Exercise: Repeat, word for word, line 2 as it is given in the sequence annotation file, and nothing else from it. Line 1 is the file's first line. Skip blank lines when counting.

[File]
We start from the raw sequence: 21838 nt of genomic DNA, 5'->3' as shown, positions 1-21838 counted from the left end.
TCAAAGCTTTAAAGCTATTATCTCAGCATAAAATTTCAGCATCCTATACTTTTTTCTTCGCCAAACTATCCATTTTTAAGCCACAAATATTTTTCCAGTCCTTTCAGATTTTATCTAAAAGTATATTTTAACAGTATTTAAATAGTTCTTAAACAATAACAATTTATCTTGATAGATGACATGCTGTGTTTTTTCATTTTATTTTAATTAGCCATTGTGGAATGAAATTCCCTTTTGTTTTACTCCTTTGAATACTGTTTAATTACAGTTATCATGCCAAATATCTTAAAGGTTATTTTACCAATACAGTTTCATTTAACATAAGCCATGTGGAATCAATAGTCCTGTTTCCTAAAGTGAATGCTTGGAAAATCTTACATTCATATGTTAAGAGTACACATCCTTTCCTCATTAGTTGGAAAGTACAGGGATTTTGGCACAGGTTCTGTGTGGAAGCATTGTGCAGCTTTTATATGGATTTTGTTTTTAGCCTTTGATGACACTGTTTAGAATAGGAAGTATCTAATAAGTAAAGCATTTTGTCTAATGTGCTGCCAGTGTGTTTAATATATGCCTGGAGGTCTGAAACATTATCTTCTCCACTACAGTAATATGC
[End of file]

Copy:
TCAAAGCTTTAAAGCTATTATCTCAGCATAAAATTTCAGCATCCTATACTTTTTTCTTCGCCAAACTATCCATTTTTAAGCCACAAATATTTTTCCAGTCCTTTCAGATTTTATCTAAAAGTATATTTTAACAGTATTTAAATAGTTCTTAAACAATAACAATTTATCTTGATAGATGACATGCTGTGTTTTTTCATTTTATTTTAATTAGCCATTGTGGAATGAAATTCCCTTTTGTTTTACTCCTTTGAATACTGTTTAATTACAGTTATCATGCCAAATATCTTAAAGGTTATTTTACCAATACAGTTTCATTTAACATAAGCCATGTGGAATCAATAGTCCTGTTTCCTAAAGTGAATGCTTGGAAAATCTTACATTCATATGTTAAGAGTACACATCCTTTCCTCATTAGTTGGAAAGTACAGGGATTTTGGCACAGGTTCTGTGTGGAAGCATTGTGCAGCTTTTATATGGATTTTGTTTTTAGCCTTTGATGACACTGTTTAGAATAGGAAGTATCTAATAAGTAAAGCATTTTGTCTAATGTGCTGCCAGTGTGTTTAATATATGCCTGGAGGTCTGAAACATTATCTTCTCCACTACAGTAATATGC